Iraq Raises Estimate Of Oil Reserves NPR's Mary Louise Kelly talks to Ben Lando, the Iraq bureau chief of the online news site Iraq Oil Report, about Iraq's new oil reserve estimates.

Iraq Raises Estimate Of Oil Reserves

Iraq Raises Estimate Of Oil Reserves

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NPR's Mary Louise Kelly talks to Ben Lando, the Iraq bureau chief of the online news site Iraq Oil Report, about Iraq's new oil reserve estimates.


Sticking with Iraq but turning to oil news now. And word from Baghdad today that Iraq may have a lot more oil than previously thought, specifically Iraq's oil minister has raised the estimate of the country's proven crude oil reserves by a quarter, to more than 143 billion barrels. If true, that would mean Iraq has the second largest crude oil reserves in the world, second only to Saudi Arabia.

Well, for some perspective on that, we're joined now by Ben Lando. He's Iraq bureau chief of the Iraq Oil Report, an online news site. And, Ben Lando, potentially how big a deal is this if Iraq does in fact have a quarter more oil than had been previously thought?

Mr. BEN LANDO (Founder and Iraq Bureau Chief, Iraq Oil Report): Well, they already had the world's third largest proven oil reserves, so there's not too much higher that you can get. But this does open up - kind of increases the opportunity for foreign investors. It increases the opportunity for Iraq to raise the revenues that they need to fund their reconstruction. It kind of further solidifies the growth that you've seen in Iraq since 2003 in terms of modernizing their oil sector.

KELLY: Well - and I gather that this new estimate comes in part from studies by Iraq's oil ministry but also in part by some of these international companies that the country has signed contracts with already and obviously would like to sign more of. I mean, is it cynical to ask, these companies would seem to have an interest in seeing this number to be bigger, wouldn't they?

Mr. LANDO: Sure. That means it helps them when they're looking to their board of directors or those that make the policy for the oil companies that they're investing in even larger oil fields than they originally thought. It wouldn't be too cynical. It's just the fact that the more that these companies and the ministry learn about these fields, the more reserves likely they're going to find. And this is not going to be the last of such statements.

KELLY: Of course having 143 billion barrels is a very different thing from actually being able to produce and export that oil. What are the challenges that lie ahead?

(Soundbite of laughter)

Mr. LANDO: Well, many challenges, both above ground and below ground. I mean, some of these oil fields have been worked over a lot during Saddam's time and Saddam Hussein's regime, and these fields need to be fixed. They need to assess any damage that was done by this kind of overworking of the fields and putting new technology into the fields to see how much they actually can produce.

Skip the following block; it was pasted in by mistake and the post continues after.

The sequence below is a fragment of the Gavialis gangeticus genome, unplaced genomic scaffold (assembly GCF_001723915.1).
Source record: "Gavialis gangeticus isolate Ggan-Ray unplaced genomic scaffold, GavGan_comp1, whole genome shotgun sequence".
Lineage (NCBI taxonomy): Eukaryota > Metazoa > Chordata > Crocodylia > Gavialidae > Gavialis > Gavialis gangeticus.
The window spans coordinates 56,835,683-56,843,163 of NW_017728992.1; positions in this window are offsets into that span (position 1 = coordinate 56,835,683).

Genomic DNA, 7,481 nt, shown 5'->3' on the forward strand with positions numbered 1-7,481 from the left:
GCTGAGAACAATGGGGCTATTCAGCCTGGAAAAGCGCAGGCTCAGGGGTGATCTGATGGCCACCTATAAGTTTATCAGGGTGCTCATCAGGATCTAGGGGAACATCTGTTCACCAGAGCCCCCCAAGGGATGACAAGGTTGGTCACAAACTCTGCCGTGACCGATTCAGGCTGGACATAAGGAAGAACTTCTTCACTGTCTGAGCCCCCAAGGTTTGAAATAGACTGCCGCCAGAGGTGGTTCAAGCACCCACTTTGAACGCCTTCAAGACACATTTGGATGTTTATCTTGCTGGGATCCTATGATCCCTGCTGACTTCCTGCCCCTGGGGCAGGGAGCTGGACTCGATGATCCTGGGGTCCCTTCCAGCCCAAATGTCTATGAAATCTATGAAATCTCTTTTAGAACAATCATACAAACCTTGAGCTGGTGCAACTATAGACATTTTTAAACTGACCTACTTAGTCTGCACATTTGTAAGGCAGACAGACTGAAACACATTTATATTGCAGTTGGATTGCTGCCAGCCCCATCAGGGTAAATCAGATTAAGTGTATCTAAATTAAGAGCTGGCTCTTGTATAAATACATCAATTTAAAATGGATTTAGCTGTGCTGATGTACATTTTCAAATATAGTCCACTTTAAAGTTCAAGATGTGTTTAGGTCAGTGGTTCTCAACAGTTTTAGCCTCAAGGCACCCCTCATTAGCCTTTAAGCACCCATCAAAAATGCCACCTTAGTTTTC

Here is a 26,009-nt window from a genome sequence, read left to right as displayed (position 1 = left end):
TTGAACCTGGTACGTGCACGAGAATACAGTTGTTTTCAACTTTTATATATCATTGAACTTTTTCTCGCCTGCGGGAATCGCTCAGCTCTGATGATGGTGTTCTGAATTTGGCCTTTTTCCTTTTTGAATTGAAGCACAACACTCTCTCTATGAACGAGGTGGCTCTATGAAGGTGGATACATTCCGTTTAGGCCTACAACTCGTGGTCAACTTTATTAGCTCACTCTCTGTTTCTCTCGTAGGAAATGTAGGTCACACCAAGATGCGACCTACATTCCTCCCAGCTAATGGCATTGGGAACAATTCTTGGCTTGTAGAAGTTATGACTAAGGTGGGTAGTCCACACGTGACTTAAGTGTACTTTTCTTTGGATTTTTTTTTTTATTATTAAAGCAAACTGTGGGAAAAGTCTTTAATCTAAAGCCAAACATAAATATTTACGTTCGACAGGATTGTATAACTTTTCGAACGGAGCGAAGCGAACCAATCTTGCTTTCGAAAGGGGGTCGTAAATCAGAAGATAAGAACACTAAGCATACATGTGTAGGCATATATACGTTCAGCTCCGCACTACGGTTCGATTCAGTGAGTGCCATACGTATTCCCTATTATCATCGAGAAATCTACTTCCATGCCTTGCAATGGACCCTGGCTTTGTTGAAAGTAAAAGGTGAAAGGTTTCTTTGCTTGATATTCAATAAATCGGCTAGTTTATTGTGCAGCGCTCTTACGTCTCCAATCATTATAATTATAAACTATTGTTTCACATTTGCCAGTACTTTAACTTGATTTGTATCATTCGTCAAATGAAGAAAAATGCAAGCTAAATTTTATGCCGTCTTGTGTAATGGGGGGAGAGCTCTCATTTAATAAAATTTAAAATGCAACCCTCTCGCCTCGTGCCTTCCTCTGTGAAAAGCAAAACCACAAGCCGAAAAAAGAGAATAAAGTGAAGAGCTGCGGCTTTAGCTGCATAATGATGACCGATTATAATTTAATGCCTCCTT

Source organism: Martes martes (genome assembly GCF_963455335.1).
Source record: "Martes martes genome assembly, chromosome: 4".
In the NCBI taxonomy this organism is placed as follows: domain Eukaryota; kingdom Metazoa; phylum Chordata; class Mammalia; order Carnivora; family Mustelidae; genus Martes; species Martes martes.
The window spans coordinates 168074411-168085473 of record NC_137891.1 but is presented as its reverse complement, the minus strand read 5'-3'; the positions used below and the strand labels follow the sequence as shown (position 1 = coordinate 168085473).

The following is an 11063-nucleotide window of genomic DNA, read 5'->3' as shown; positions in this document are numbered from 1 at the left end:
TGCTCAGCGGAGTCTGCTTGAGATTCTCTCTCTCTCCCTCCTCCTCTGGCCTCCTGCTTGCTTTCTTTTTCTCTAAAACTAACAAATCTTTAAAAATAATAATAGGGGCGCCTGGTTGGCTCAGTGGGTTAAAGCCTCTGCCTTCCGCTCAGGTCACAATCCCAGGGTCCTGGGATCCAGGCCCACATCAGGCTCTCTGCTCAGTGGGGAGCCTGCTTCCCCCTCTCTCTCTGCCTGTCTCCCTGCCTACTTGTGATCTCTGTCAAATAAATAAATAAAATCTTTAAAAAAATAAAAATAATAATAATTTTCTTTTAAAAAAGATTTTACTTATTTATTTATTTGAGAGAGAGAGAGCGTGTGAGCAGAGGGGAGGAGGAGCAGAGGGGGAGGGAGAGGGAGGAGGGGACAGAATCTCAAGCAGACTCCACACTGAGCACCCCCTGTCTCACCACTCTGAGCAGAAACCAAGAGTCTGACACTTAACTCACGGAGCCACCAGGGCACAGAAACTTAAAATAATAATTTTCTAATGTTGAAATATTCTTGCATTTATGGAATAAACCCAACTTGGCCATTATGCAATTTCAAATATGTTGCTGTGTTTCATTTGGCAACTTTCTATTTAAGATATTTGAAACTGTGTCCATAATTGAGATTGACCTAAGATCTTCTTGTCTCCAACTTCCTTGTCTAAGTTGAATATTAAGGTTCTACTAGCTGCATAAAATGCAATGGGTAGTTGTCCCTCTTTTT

Then above ground, setting aside the security risks, setting aside the political risks, you're looking at new infrastructure at the projects itself, so they can actually produce the oil, new pipelines to get it to where it needs to go to, refineries, increasing the size, the technology of the refineries that they're going to keep the oil in the country, fixing first and also increasing the size of the export outlets so that the oil can leave the country. I mean, these are all not only monumental tasks but they're tens of billions of dollars, and that's probably a conservative number.

KELLY: Ben Lando, a big picture, does an announcement like this revise estimates? Does it raise questions about how much oil there may be out there in the world that we didn't know was out there?

Mr. LANDO: That's a difficult question. As the technology increases, then the companies, the industry is able to find more oil and gas reserves, and they're able to produce oil and gas from reserves that they thought they weren't able to before without this new technology.

What people will usually say is that the low-hanging fruit is gone, except for in Iraq. Iraq is the last place where there's a country with massive untapped and even undiscovered oil and gas reserves. Iraq is a place for the oil sector right now, and everything else kind of pales in comparison.

KELLY: All right, thanks a lot.

Mr. LANDO: Any time.

KELLY: That's Ben Lando of the online news site Iraq Oil Report. He joined us via Skype from Iraq to update us on the news today that Iraq has raised its estimate of proven national crude oil reserves by almost 25 percent.

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